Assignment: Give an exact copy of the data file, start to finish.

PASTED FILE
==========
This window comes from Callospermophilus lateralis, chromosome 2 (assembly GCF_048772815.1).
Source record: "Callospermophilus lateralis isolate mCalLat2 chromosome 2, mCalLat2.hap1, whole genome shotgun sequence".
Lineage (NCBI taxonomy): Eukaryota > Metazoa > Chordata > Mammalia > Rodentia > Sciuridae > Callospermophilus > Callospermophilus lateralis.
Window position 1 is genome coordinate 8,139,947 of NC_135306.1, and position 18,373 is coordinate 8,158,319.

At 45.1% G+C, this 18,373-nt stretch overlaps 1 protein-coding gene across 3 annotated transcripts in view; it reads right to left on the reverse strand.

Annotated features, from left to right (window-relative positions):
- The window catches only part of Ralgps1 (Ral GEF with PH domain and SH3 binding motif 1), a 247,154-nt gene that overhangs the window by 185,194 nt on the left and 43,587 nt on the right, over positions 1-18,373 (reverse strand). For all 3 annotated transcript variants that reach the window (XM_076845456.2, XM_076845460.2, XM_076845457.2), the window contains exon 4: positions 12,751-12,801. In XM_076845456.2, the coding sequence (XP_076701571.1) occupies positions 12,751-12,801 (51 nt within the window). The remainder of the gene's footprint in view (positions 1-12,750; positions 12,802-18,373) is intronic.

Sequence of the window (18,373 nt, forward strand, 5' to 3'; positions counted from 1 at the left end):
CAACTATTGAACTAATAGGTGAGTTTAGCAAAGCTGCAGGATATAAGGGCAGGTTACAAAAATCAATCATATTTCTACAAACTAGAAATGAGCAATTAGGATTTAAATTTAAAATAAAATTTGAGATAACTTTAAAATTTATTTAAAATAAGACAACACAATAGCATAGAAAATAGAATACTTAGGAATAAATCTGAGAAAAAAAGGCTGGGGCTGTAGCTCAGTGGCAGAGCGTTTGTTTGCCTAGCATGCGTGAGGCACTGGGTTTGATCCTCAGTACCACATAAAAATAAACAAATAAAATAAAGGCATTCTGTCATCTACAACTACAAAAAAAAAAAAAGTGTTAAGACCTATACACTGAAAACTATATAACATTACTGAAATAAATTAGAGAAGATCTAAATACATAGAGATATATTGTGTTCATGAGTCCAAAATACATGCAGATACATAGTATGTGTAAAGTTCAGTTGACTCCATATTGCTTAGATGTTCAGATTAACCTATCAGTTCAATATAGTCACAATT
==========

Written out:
This window comes from Callospermophilus lateralis, chromosome 2 (assembly GCF_048772815.1).
Source record: "Callospermophilus lateralis isolate mCalLat2 chromosome 2, mCalLat2.hap1, whole genome shotgun sequence".
Lineage (NCBI taxonomy): Eukaryota > Metazoa > Chordata > Mammalia > Rodentia > Sciuridae > Callospermophilus > Callospermophilus lateralis.
Window position 1 is genome coordinate 8,139,947 of NC_135306.1, and position 18,373 is coordinate 8,158,319.

At 45.1% G+C, this 18,373-nt stretch overlaps 1 protein-coding gene across 3 annotated transcripts in view; it reads right to left on the reverse strand.

Annotated features, from left to right (window-relative positions):
- The window catches only part of Ralgps1 (Ral GEF with PH domain and SH3 binding motif 1), a 247,154-nt gene that overhangs the window by 185,194 nt on the left and 43,587 nt on the right, over positions 1-18,373 (reverse strand). For all 3 annotated transcript variants that reach the window (XM_076845456.2, XM_076845460.2, XM_076845457.2), the window contains exon 4: positions 12,751-12,801. In XM_076845456.2, the coding sequence (XP_076701571.1) occupies positions 12,751-12,801 (51 nt within the window). The remainder of the gene's footprint in view (positions 1-12,750; positions 12,802-18,373) is intronic.

Sequence of the window (18,373 nt, forward strand, 5' to 3'; positions counted from 1 at the left end):
CAACTATTGAACTAATAGGTGAGTTTAGCAAAGCTGCAGGATATAAGGGCAGGTTACAAAAATCAATCATATTTCTACAAACTAGAAATGAGCAATTAGGATTTAAATTTAAAATAAAATTTGAGATAACTTTAAAATTTATTTAAAATAAGACAACACAATAGCATAGAAAATAGAATACTTAGGAATAAATCTGAGAAAAAAAGGCTGGGGCTGTAGCTCAGTGGCAGAGCGTTTGTTTGCCTAGCATGCGTGAGGCACTGGGTTTGATCCTCAGTACCACATAAAAATAAACAAATAAAATAAAGGCATTCTGTCATCTACAACTACAAAAAAAAAAAAAGTGTTAAGACCTATACACTGAAAACTATATAACATTACTGAAATAAATTAGAGAAGATCTAAATACATAGAGATATATTGTGTTCATGAGTCCAAAATACATGCAGATACATAGTATGTGTAAAGTTCAGTTGACTCCATATTGCTTAGATGTTCAGATTAACCTATCAGTTCAATATAGTCACAATT